If there is a high proportion of aspiring entrepreneurs, you might want to build a business incubator, providing students with free offices, limited funds, adapted class hours and consulting. You can add technological tools as well to help them: one of them is 3D printers that will let them build cheap prototypes that they can easily show potential investors. In order to cut costs and diversify the areas of expertise of your aspiring entrepreneurs, you can build a network of institutions from the same city but with different specialisations. For example, Stockholm University has its own incubator, grouping all majors together regardless of what they specialise in.

Another solution, that is slightly lighter to set up but still has a lot of weight in students’ paths, is to build an entrepreneurship option into students’ classic study path. For example, emlyon business school gets students in teams of 4 or 5 and gives them one day per week for a semester to work on a fictional, or real, business venture. They need to create it completely from scratch, submitting a mock funding plan at the end of the semester, which is graded like any other end-of-term assignment.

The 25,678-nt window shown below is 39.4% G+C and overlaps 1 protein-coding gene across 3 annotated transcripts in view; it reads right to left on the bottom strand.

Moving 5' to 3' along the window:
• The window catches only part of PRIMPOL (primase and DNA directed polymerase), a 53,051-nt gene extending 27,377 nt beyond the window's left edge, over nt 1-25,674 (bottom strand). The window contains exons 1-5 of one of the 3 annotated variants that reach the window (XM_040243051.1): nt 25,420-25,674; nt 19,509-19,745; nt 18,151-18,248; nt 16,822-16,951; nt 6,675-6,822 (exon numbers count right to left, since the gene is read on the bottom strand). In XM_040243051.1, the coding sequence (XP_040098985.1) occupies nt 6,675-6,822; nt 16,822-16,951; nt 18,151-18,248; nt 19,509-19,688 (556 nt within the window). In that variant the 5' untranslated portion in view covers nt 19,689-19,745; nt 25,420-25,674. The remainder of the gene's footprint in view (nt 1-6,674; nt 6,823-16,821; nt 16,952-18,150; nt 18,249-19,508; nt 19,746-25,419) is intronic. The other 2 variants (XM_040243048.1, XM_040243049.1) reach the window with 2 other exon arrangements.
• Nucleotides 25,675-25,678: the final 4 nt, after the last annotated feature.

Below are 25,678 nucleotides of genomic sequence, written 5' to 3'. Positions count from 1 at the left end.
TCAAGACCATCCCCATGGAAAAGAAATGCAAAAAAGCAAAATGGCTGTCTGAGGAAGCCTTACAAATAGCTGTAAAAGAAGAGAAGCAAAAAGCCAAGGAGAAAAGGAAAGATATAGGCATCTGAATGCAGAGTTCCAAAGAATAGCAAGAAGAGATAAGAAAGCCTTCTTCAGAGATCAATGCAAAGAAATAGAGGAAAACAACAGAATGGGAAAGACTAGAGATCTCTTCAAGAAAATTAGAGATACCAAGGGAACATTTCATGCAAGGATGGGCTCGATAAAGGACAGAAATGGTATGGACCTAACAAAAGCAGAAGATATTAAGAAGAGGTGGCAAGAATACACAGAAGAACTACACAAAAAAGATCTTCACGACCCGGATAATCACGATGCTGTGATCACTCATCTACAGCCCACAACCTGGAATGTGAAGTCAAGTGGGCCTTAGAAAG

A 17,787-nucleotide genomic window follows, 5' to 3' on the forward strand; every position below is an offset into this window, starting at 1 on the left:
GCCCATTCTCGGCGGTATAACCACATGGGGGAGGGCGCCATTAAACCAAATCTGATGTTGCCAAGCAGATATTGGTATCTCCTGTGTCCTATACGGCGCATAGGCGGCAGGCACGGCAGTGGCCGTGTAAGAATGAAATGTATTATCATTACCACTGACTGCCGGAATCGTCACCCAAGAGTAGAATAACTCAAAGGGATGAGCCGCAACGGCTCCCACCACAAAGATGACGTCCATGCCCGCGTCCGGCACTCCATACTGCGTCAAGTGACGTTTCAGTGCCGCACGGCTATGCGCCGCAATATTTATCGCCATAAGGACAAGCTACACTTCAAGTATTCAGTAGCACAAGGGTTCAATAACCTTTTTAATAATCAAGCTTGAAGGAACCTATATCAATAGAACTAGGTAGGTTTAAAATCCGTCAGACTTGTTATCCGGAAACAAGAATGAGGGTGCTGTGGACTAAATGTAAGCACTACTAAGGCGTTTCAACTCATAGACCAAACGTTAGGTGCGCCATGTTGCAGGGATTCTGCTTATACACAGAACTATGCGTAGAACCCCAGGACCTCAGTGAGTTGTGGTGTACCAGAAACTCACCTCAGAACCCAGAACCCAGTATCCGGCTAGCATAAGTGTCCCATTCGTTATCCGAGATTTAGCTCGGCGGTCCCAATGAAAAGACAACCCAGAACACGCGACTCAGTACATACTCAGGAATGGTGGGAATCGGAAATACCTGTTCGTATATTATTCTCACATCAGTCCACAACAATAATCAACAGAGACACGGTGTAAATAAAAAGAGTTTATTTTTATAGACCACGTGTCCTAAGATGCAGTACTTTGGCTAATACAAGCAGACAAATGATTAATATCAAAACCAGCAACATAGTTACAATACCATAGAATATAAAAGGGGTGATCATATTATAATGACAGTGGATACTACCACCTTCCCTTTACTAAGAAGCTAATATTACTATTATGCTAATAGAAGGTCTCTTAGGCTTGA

Get started in your counseling by understanding whether and when entrepreneurship is right for the students you counsel. Then, organise events that will help them best, for example through panels, mentoring or hackathons. Creating entrepreneurship programmes in your institution or with other institutions is the hardest, but also most rewarding thing you can do for your aspiring entrepreneurs.

Posted by
Lexane Sirac